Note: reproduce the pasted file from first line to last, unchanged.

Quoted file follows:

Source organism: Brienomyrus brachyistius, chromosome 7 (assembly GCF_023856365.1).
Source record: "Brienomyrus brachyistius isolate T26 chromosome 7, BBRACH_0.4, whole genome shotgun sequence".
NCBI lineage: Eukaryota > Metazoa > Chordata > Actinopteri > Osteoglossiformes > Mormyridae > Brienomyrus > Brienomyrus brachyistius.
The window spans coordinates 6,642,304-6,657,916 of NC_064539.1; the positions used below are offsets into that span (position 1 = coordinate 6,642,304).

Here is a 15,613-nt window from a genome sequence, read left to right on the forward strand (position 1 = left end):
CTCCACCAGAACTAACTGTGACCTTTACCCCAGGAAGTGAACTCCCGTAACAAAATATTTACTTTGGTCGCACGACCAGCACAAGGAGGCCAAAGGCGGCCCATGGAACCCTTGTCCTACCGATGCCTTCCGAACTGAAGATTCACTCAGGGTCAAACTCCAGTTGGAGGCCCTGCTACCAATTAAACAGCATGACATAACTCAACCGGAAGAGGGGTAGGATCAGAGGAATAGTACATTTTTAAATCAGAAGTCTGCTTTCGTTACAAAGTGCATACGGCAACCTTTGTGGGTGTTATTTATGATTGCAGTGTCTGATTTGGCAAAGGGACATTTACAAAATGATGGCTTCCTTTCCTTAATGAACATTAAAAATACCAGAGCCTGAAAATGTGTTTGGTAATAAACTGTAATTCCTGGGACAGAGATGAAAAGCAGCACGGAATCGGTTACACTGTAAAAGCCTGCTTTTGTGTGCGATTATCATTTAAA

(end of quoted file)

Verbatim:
Source organism: Brienomyrus brachyistius, chromosome 7 (assembly GCF_023856365.1).
Source record: "Brienomyrus brachyistius isolate T26 chromosome 7, BBRACH_0.4, whole genome shotgun sequence".
NCBI lineage: Eukaryota > Metazoa > Chordata > Actinopteri > Osteoglossiformes > Mormyridae > Brienomyrus > Brienomyrus brachyistius.
The window spans coordinates 6,642,304-6,657,916 of NC_064539.1; the positions used below are offsets into that span (position 1 = coordinate 6,642,304).

Here is a 15,613-nt window from a genome sequence, read left to right on the forward strand (position 1 = left end):
CTCCACCAGAACTAACTGTGACCTTTACCCCAGGAAGTGAACTCCCGTAACAAAATATTTACTTTGGTCGCACGACCAGCACAAGGAGGCCAAAGGCGGCCCATGGAACCCTTGTCCTACCGATGCCTTCCGAACTGAAGATTCACTCAGGGTCAAACTCCAGTTGGAGGCCCTGCTACCAATTAAACAGCATGACATAACTCAACCGGAAGAGGGGTAGGATCAGAGGAATAGTACATTTTTAAATCAGAAGTCTGCTTTCGTTACAAAGTGCATACGGCAACCTTTGTGGGTGTTATTTATGATTGCAGTGTCTGATTTGGCAAAGGGACATTTACAAAATGATGGCTTCCTTTCCTTAATGAACATTAAAAATACCAGAGCCTGAAAATGTGTTTGGTAATAAACTGTAATTCCTGGGACAGAGATGAAAAGCAGCACGGAATCGGTTACACTGTAAAAGCCTGCTTTTGTGTGCGATTATCATTTAAA